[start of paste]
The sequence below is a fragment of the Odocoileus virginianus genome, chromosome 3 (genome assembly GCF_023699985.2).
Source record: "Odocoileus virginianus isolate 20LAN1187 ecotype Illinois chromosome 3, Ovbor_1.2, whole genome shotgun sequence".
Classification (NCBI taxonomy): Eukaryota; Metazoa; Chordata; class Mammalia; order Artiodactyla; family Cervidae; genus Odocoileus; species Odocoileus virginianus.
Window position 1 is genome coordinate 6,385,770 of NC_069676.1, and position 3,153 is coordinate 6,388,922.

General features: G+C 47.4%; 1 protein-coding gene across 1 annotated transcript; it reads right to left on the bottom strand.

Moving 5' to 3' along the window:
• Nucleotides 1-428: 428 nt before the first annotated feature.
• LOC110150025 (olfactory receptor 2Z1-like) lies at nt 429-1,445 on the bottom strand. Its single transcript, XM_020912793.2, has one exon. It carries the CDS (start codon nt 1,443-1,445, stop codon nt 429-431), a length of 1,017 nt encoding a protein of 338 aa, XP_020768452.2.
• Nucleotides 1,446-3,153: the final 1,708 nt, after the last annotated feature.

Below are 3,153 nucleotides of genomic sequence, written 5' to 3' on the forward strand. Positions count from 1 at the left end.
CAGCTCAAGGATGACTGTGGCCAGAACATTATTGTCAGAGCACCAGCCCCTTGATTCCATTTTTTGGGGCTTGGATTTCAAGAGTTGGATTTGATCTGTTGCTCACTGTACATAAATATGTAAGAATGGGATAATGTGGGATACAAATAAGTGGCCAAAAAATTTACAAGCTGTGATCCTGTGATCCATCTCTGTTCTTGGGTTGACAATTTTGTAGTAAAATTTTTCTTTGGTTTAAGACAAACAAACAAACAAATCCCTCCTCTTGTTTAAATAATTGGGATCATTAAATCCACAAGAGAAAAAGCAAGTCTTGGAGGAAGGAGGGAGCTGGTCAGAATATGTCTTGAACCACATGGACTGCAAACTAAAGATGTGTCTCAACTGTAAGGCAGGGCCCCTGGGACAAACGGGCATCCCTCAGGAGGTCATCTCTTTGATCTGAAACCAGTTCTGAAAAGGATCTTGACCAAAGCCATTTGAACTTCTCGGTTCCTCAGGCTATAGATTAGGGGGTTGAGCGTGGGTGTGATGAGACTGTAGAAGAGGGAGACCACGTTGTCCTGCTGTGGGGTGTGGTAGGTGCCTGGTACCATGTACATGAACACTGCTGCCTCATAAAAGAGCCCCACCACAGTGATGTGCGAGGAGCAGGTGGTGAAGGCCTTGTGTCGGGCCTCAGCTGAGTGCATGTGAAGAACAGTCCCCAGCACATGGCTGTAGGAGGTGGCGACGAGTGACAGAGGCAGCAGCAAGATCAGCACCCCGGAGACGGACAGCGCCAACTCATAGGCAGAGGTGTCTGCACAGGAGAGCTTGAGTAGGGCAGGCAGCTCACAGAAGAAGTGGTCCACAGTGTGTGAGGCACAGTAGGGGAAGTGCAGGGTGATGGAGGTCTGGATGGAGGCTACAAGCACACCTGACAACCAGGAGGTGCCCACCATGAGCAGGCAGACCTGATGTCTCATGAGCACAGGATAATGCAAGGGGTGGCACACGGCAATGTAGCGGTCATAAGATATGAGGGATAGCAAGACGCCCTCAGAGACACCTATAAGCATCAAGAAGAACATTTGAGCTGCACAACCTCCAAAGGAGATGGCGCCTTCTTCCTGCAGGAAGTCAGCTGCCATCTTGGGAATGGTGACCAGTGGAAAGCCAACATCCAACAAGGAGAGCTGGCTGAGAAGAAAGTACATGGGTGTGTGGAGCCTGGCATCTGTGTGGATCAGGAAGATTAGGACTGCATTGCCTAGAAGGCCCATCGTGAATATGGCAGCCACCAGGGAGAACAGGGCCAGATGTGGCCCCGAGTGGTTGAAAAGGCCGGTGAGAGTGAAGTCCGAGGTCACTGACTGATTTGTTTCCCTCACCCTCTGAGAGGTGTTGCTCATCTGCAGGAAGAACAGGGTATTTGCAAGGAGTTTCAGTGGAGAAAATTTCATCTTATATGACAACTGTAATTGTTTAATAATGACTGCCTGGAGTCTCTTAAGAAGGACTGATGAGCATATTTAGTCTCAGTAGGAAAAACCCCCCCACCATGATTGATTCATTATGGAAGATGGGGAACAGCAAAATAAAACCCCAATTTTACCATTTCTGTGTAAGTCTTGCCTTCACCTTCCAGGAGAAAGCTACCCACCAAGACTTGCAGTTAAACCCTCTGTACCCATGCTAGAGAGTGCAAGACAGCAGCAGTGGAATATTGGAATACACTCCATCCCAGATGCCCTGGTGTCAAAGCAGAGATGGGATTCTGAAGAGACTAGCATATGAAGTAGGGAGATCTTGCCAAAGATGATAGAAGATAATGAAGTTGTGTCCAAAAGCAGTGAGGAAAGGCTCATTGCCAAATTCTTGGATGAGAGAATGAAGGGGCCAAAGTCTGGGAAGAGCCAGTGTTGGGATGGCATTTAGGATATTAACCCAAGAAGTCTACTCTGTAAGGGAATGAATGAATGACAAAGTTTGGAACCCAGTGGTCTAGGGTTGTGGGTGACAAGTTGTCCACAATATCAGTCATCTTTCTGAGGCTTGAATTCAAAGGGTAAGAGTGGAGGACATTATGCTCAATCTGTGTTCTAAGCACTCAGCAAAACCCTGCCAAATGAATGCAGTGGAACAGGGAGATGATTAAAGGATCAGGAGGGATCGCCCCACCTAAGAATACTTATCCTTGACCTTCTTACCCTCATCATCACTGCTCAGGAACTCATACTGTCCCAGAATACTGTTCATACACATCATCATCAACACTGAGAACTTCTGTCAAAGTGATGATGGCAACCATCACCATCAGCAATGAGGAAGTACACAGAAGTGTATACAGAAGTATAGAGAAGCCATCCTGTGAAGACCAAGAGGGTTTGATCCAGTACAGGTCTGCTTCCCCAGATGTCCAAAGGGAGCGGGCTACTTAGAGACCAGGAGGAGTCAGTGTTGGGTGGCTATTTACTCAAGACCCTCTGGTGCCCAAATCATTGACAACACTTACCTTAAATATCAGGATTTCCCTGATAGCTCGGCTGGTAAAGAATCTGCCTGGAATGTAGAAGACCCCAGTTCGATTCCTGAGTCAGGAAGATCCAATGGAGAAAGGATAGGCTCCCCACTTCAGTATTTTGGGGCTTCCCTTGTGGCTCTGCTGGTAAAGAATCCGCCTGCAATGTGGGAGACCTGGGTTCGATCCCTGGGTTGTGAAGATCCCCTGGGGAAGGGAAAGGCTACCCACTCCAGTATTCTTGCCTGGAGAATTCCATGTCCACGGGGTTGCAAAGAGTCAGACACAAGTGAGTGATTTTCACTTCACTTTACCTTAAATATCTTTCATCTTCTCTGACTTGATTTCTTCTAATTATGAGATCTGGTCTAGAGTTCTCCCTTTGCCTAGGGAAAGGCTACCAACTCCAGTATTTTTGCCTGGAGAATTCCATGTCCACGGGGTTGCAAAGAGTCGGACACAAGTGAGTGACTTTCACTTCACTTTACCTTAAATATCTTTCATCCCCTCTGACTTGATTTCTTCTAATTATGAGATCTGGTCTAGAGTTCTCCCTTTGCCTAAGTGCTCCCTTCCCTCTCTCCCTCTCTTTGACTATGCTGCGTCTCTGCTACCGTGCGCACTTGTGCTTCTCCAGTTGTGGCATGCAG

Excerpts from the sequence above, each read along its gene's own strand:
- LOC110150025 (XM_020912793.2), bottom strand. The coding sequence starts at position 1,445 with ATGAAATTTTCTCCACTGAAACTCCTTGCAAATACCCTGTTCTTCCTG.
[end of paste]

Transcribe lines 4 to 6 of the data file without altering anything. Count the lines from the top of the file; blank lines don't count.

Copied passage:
Window position 1 is genome coordinate 6,385,770 of NC_069676.1, and position 3,153 is coordinate 6,388,922.

General features: G+C 47.4%; 1 protein-coding gene across 1 annotated transcript; it reads right to left on the bottom strand.

Moving 5' to 3' along the window: